Yitro (Father-in-law of Moses)

Yitro - Ten CommandmentsExodus 18-1 to 20:11 – Moses received the Ten Commandments and the Israelites promised to follow these commandments. Talmud re-interprets the second commandment providing added meaning to how we should follow God and Torah’s commandments.

The book of Exodus, and maybe even Torah itself, reaches a climax with this week’s reading. Before all of the plagues of Egypt, Moses asked permission for the people to worship the Eternal. In this week’s reading they have finally arrived at Mt. Sinai to worship their God.

But, this contact with God is even more important because it is at Mt. Sinai that the Eternal reveals his presence to all the Israelites and makes a covenant with them. This covenant takes the form of the Ten Commandments and the laws that follow. In many ways the rest of Torah just continues to elaborate on these words. This covenant is the climax of the Torah story … and forms the central belief of Judaism

This writer see the Commandments as an overview of the laws that follow … the laws which the Israelites have promised to fulfill. The Commandments provide direction … and the following laws provide specific instructions, punishments, and rewards.

Even though the Ten Commandments do not go into great detail; for the most part, their intent is very clear…. Keep the Sabbath… Honor your parents… Do not murder, steal or commit adultery… Do not bear false witness against your neighbor… Do not covet your neighbor’s possessions.

But, the first two commandments raise some questions…….. “I the Eternal am your God who brought you out of the land of Egypt, the house of bondage” (Ex. 20:2) This reads more like a statement, than a command. But, in fact when repeated by the people, it affirms that the Eternal is the God of the Israelites. There may be other gods for other people, but for the Israelites, the Eternal is their God. And this God is responsible for their freedom from Egypt. This freedom was not the result of the actions of Moses or Aaron, or any other group of people. The freedom was the result of divine intervention. This act of bringing the people out of Egypt … the most powerful nation at the time … proved the power of the Eternal over both Egypt and its gods.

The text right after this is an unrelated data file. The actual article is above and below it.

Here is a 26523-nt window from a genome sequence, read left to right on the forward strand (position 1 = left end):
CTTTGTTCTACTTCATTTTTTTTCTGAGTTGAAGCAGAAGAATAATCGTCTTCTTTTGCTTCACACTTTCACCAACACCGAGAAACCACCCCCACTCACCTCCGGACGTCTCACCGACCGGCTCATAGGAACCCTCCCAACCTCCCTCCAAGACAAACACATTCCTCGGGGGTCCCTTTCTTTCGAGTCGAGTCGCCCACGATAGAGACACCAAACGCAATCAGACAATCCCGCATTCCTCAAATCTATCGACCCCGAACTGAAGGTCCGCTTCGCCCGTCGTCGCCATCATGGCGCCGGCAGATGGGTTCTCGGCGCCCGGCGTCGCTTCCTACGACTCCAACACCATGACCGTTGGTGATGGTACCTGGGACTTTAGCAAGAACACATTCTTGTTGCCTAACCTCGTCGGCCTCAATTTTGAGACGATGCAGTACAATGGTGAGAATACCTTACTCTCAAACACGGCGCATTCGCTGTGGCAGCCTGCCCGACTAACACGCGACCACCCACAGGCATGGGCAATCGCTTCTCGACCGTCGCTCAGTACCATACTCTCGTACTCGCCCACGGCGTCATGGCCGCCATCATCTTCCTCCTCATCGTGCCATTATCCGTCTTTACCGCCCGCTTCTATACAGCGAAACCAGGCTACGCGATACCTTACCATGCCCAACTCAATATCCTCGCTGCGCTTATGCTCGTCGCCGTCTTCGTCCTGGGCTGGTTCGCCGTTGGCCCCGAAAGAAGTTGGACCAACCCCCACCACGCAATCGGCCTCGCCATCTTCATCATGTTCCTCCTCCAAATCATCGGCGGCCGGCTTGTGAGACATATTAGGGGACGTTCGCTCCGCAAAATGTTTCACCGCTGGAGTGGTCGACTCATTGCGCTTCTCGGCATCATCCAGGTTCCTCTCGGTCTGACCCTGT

The second commandment: “You shall have no other gods besides Me…” (Ex. 20:3) seems to be easily understood. In our modern Judea-Christian world, there are no other gods…. Or are there?

The Talmud interprets this commandment as follows: Torah is not warning us against alien or pagan deities; most people at that time – and in the present – see the Eternal as the only God. But, rather it sees the true source of idolatry as man’s own arrogance and pride. This pride results in a person taking him or herself too seriously. They feel that others owe them recognition and praise.
Ramban (Nachmanides – 12th Century C.E.) saw these feelings resulting from one’s perceived intelligence, wealth, or power. People may think that their success is totally self made… without the help of others or the Eternal. They may feel that these qualities are the result of their own efforts and others should recognize their superiority. In other words, the success is self-created. While in fact, without the assistance of the Eternal, the community in which they live, and the help of others, this power would not be possible.

Ramban see all that is on Earth coming from the Eternal. He sees that man’s wisdom can be taken away in old age… riches can disappear at any time… and good looks are only a perception. When a person realizes that all these traits are God-given and can be taken away at any time, one becomes humble. And with this humility comes a greater respect for the Eternal. (Rabbi Avrohom Chaim Feuer, A Letter for the Ages, p. 65. The book is based on a letter Ramban (Nachmanides) wrote to his son in 1195 C.E.)

After reading this material, this writer sees the second commandment differently. . Yes, most of us realize that the Eternal as the only god. But, do we see this God as the ultimate power in our lives? The “gods” we worship may not be the Eternal. Our successes – or failures – are not totally the result of our own efforts, or those of a specific cause, or organization….. We must realize that the Eternal, and the efforts of others, have a major influence on our lives. With this realization comes humility. And with this humility comes the realization that our success come from forces outside of ourselves… that of other people, other material factors….. and ultimately the Eternal. This is the message of the second commandment.

Earl Sabes

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